With Joseph Seaver, we’ve reached the 17th century- Joseph was born in Roxbury in 1672. Also living in Roxbury was his grandfather, Robert Seaver, who died in 1683, when Joseph was eleven. With Robert, we’re all the way back to the original settlement of Boston. Robert was born in England in 1608, and emigrated to Boston in 1634. From a history of the Seaver family published in 1872:

Robert Seaver embarked on the ship “Mary and John” out of London, Robert Sayres, master, on 24 March 1634. He took the oaths of supremacy and allegiance to pass to New England. The ship landed in Boston, and Robert Seaver was living in Roxbury MA by June 1634.

So our six degrees from Mom:

  1. Aunt Et
  2. Lucy Seaver
  3. Moses Seaver
  4. Joseph Seaver
  5. Robert Seaver

And that leaves room for one more connection- although it doesn’t appear that Robert Seaver was prominent in the local government, with only about four thousand inhabitants in Boston at the time, Robert would likely have been familiar with the Governor, John Winthrop, who in his sermon “A Model of Christian Charity”, said this:

For we must consider that we shall be as a City upon a hill. The eyes of all people are upon us. Soe that if we shall deal falsely with our God in this work we have undertaken, and so cause him to withdraw his present help from us, we shall be made a story and a byword throughout the world.

The phrase “A City upon a hill” has been used and misused by politicians ever since!

Here’s another “six degrees” chain, based on our family history, but this time leading to a rather prominent living person:

This time we’ll start with Nana Dunn as connection number one. Katherine Jane Farrar was born in 1889 in East Providence. Her father was Daniel Farrar, an iron moulder originally from Leeds in England. Daniel was born in 1832. He had an older brother named Thomas, born a year earlier. Thomas was apparently a gifted child, and eventually entered the ministry of the Church of England. He was sent to Guiana in South America, where he attained the rank of archdeacon.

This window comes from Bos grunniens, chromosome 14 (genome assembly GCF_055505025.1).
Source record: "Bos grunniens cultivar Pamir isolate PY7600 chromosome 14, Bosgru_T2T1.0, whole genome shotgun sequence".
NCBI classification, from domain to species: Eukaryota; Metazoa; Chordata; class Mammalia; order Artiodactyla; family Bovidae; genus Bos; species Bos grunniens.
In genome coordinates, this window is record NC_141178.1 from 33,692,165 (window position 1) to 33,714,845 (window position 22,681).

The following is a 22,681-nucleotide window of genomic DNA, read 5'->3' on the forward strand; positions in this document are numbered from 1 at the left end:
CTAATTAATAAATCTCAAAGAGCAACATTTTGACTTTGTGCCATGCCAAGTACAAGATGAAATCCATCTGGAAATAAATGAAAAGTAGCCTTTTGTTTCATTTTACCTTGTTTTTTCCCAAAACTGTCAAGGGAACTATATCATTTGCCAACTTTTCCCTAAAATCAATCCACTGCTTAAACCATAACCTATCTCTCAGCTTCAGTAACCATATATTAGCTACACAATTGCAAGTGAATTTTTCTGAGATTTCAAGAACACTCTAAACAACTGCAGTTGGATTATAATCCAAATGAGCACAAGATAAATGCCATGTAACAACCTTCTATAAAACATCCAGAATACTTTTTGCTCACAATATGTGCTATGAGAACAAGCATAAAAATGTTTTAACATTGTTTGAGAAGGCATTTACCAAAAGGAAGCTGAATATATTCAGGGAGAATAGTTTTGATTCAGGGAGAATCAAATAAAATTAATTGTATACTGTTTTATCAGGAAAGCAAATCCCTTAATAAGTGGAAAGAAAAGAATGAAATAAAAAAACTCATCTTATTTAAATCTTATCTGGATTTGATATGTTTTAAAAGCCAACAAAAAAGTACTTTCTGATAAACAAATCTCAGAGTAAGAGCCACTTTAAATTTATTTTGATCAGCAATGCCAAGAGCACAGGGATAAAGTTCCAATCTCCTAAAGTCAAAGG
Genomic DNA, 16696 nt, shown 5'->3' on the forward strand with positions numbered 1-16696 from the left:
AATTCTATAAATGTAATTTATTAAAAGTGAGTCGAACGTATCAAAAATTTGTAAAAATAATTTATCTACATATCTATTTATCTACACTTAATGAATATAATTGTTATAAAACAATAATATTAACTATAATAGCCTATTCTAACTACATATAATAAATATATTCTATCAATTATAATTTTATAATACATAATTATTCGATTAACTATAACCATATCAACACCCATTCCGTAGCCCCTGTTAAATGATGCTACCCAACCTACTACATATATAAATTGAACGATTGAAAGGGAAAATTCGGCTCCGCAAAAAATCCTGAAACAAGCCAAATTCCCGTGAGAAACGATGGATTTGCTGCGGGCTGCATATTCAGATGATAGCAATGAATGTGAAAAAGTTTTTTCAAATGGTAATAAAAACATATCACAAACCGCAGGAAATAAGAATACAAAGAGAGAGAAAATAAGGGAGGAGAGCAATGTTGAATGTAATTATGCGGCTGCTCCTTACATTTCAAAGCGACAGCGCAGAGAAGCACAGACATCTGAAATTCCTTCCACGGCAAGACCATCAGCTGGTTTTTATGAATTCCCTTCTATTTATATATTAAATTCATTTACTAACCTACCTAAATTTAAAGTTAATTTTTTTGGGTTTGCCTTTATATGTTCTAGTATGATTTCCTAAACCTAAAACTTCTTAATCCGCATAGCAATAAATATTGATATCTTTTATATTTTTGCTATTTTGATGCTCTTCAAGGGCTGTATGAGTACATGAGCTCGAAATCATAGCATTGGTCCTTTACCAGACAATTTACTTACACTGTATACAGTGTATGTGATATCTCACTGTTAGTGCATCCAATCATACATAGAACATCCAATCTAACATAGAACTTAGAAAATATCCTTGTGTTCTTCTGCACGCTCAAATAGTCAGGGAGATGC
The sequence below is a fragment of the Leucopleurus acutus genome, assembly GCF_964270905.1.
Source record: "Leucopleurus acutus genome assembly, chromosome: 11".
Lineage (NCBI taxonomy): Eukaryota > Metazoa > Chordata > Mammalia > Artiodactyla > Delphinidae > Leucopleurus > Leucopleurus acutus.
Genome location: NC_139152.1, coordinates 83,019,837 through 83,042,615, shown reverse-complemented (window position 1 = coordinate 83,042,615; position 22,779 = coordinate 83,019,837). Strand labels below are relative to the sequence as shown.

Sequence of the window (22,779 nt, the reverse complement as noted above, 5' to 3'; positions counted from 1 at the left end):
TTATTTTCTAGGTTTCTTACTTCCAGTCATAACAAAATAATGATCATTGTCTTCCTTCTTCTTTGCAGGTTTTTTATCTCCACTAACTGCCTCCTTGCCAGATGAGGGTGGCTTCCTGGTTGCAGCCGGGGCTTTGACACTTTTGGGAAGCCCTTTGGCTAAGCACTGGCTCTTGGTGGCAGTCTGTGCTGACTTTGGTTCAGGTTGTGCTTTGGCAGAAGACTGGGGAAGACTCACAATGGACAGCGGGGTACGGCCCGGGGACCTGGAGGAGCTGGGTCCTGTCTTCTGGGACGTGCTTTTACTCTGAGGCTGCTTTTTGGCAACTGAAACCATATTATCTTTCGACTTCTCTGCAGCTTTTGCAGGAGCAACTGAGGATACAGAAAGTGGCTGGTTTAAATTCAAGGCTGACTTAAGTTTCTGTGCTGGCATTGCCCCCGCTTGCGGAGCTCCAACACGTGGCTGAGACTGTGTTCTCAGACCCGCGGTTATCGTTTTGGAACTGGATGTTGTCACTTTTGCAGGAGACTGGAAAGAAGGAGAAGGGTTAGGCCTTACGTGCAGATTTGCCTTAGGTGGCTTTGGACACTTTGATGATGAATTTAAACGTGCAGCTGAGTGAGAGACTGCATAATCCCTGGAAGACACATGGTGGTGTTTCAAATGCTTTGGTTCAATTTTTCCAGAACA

Thomas’s son Walter followed in his father’s footsteps, and was named Bishop of Antigua in 1905. His health failed soon after, though, and in 1909 he and his family returned to England. Walter then held a number of clerical appointments, including that of assistant Archbishop of York. The Archbishop of York is the second highest prelate in the Church of England. The Archbishop Walter worked for was Cosmo Gordon Lang, who, in 1928, was elevated to Archbishop of Canterbury, the leader of the Church of England and the worldwide Anglican Community. Lang led the Church through a particularly tumultuous time, with the Great Depression, the abdication crisis, and finally the Second World War. He retired from Canterbury in 1942. His last official act was the confirmation of the Princess, and later Queen, Elizabeth.

So from Mom to the Queen:

  1. Nana Dunn (mother)
  2. Daniel Farrar (Nana’s father)
  3. Thomas Farrar (Daniel’s brother)
  4. Walter Farrar (Thomas’s son)
  5. Cosmo Gordon Lang (Walter’s boss when he was Archbishop of York)
  6. Queen Elizabeth II (Heir presumptive, confirmed by Archbishop Lang as his final official act before his retirement. Or, if you prefer, Winston Churchill, the Duke of Windsor, George V, etc., etc…)